The great land sale, which was conceived and formulated by America's best and brightest, a group of young Wall Street land traders headed up by the great American land developer Donald Rump was presented to the imperial government as a simple land transaction after the government deadlock of 2013. The consulate stated that the land was totally paid for, and the monies put into Wall Street accounts, which were to accrue interest for the American public at a faster rate then its debt ratio. It is not the responsibility of the Chinese republic that this money can no longer be found in the American economy. We have the deed, a deal is a deal. The American Democratic Party is assumed to be the guilty party in these subversive attacks on Chinese free enterprise. No one ever thought they would have Sarah Pizzazz as an ecology advocate in her repulsive behavior. She seems to have somehow aligned herself with the American Indian nations who used to own 10 percent of Alaska's finest properties. These same locations, long known by indigenous peoples to be the best of Alaska land mass, seem to be the source of the most guerrilla activity. Clearing of the forest and deep drilling for the oil has been a top priority of the imperial government as well as harvesting of the abundant protein supplies to to improve the food supply of the under served Chinese people. This progress cannot be hindered, and stepped up military action will be started immediately, not withstanding Canadian protests of collateral damage.

Remember it was generally agreed in the land sale negotiations that a strong Chinese presence in SE Alaska would meld right in with the large Chinese emigration to western Canada since 1985. It seemed to be a perfect fit to the land brokers in there New York offices. These people should be able to get along, as the great American Rodney King once declared. After all, they all look alike. Even the natives seem to have strong Asian characteristics. There should have been few disturbances, although difficulties were expected in the relocation of certain Alaskans.

The relocation process as labeled “160 for all” hearkened back to the past when the Government gave 160 acres of land free to those early American patriots the Tea Party advocates so much admired as rugged self-made individuals. The same railroad family descendants have been awarded the contracts for transportation in the southern Wyoming hill country, since their families still control the best construction equipment for the job. Retired Wyoming Senator Simpson fought successfully for the land relocation here, as you will remember his famous statement regarding mail carriers getting a hernia in Sun City whenever he proposed reforms to the social security system. His shrewd proposal to give all public employees in Alaska a home in Sun City and full early pension with health benefits beyond Obamacare, won over any Democratic opposition to the great Alaska land sale.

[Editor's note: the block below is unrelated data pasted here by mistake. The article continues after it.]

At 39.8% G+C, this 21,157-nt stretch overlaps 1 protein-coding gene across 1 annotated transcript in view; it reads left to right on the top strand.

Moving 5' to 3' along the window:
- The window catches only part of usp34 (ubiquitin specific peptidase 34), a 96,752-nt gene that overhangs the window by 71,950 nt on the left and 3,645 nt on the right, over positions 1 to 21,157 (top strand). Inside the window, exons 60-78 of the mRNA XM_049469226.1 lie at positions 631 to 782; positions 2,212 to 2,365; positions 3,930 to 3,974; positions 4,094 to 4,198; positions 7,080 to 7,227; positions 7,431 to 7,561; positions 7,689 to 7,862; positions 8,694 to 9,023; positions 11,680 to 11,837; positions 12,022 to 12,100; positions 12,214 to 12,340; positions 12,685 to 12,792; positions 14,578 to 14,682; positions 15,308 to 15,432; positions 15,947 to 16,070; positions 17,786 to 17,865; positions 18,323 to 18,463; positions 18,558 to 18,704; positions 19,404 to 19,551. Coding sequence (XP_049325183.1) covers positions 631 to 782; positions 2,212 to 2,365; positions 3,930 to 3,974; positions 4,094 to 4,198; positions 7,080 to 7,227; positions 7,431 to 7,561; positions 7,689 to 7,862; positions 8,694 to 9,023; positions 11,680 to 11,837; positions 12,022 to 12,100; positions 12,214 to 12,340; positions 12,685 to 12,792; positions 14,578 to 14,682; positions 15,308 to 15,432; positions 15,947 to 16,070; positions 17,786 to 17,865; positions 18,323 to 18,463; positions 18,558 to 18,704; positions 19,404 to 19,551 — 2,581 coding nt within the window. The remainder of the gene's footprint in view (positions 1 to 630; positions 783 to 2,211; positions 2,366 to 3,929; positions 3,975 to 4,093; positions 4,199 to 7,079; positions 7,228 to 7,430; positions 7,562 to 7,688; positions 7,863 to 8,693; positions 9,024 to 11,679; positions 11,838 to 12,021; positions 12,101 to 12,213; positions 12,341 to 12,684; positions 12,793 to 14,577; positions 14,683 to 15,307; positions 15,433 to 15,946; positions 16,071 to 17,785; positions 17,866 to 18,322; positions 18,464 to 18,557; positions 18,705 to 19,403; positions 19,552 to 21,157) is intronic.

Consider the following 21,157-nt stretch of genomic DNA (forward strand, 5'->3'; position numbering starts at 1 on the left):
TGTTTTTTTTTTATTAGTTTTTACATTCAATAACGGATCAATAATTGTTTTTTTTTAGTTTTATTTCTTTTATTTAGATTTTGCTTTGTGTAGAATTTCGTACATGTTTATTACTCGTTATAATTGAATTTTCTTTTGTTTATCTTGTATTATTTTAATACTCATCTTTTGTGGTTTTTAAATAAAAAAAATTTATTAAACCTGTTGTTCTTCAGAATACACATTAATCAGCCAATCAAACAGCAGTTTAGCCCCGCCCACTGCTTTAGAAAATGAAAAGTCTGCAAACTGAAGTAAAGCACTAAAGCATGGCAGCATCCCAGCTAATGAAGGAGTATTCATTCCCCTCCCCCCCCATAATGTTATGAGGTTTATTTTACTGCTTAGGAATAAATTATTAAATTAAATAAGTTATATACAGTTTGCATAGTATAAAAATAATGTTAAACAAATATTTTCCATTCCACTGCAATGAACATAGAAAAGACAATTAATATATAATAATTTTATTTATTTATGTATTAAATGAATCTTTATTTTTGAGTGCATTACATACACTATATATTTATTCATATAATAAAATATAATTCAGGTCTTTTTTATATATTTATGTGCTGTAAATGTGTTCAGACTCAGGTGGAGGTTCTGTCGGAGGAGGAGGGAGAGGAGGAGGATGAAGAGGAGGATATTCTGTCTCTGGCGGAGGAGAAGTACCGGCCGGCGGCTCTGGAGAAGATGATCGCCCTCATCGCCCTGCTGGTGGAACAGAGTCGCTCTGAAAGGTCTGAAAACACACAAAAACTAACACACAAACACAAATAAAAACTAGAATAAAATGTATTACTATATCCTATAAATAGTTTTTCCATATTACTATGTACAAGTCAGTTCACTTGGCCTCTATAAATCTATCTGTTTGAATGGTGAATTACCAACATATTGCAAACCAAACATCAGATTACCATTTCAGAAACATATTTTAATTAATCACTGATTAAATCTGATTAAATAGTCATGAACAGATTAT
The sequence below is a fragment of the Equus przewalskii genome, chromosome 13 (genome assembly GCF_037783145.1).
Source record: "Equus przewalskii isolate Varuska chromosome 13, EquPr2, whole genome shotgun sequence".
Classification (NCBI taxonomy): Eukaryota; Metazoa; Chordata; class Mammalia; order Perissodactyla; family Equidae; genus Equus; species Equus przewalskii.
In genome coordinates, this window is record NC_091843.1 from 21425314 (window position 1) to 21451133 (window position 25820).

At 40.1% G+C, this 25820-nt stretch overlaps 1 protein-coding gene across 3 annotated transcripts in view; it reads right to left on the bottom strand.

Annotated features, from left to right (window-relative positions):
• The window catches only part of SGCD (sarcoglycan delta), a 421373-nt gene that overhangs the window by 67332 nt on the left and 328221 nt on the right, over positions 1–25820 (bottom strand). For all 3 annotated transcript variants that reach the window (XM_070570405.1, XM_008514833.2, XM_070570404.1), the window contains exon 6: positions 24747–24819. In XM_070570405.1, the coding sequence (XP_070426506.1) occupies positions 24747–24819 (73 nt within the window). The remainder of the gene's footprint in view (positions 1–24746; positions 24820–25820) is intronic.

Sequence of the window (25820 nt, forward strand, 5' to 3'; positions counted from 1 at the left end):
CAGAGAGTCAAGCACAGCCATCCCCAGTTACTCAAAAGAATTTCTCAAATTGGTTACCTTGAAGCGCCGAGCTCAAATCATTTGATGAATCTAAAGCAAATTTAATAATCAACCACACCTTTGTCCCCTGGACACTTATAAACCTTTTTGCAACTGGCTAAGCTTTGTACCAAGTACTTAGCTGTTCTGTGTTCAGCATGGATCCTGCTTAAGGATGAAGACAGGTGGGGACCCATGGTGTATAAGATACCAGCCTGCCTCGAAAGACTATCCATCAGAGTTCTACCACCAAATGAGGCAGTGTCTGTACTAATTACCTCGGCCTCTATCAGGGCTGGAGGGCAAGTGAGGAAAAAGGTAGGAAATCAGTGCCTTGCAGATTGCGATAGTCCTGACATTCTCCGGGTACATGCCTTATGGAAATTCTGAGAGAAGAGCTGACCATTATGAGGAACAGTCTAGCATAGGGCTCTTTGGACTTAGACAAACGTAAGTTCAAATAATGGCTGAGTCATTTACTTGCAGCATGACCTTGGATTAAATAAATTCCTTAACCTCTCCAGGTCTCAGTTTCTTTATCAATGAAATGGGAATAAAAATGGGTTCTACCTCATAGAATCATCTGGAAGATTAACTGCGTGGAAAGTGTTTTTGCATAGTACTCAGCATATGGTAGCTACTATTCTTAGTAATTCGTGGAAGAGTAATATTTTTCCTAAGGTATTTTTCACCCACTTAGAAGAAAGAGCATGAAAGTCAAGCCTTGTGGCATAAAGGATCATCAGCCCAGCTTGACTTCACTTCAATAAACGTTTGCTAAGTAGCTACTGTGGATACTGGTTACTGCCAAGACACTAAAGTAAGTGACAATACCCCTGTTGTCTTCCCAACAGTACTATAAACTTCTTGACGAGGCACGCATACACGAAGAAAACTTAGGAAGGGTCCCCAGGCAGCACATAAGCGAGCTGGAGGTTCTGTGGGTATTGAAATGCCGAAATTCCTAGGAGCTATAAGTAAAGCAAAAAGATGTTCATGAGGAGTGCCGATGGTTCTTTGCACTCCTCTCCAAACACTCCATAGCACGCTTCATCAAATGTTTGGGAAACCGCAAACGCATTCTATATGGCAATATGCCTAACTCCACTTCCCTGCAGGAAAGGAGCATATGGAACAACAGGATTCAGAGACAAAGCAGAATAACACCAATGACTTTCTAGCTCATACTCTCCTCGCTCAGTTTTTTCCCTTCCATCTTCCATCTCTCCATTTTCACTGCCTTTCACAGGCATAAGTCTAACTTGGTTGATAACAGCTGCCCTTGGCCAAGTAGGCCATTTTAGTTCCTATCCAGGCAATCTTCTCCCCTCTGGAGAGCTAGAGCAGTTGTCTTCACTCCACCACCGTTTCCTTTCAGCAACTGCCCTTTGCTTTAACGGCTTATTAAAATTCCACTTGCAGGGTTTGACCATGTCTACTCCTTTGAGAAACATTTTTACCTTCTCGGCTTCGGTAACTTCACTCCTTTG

Besides the resistance fighters headed up by gun toting Sarah as she fondly called, there have been complaints among some long time Alaskans who have been relocated, some saying they feel like they are being treated unfairly, even though government precedent was established in the 1940s Japanese relocation project. Republican scientific studies suggest that there should be no complaints among these dissidents in that the temperature in this region is on average 10 degrees warmer then they had in Alaska. Complaints about water depletion in the great Nebraska aquifer are benign lodged by the southern California swimming pool association. There suggestion that deep drilling water wells in the settlement area has depleted the water supply have been dismissed by republican scientific studies, as unproven. This matter will be taken up in some future congressional study.

Some Democratic strategists are now beginning to question President Obama's hands-off policy on this project, when he appointed Myth Romney as Commerce Secretary, since the president stated neither he, nor anyone he has ever known, had been to Alaska, it seemed best to leave the matter to the Job Creation experts. Non-interference has been the hallmark of his second administration. The president will be attending the Asian conference next month and is expected to comment on Japan and Indonesian governments complaints regarding fishery depletion in the region. They contend this problem is directly related to the 100-year lease by the American government of the Mariana Islands to China for processing Alaskan fish and refining oil, as well as treating Alaskan timber with fire resistant chemicals before distributing to the Chinese heartland. These matters are of growing concern to the Democratic administration and will be reported on in future Romney Reports.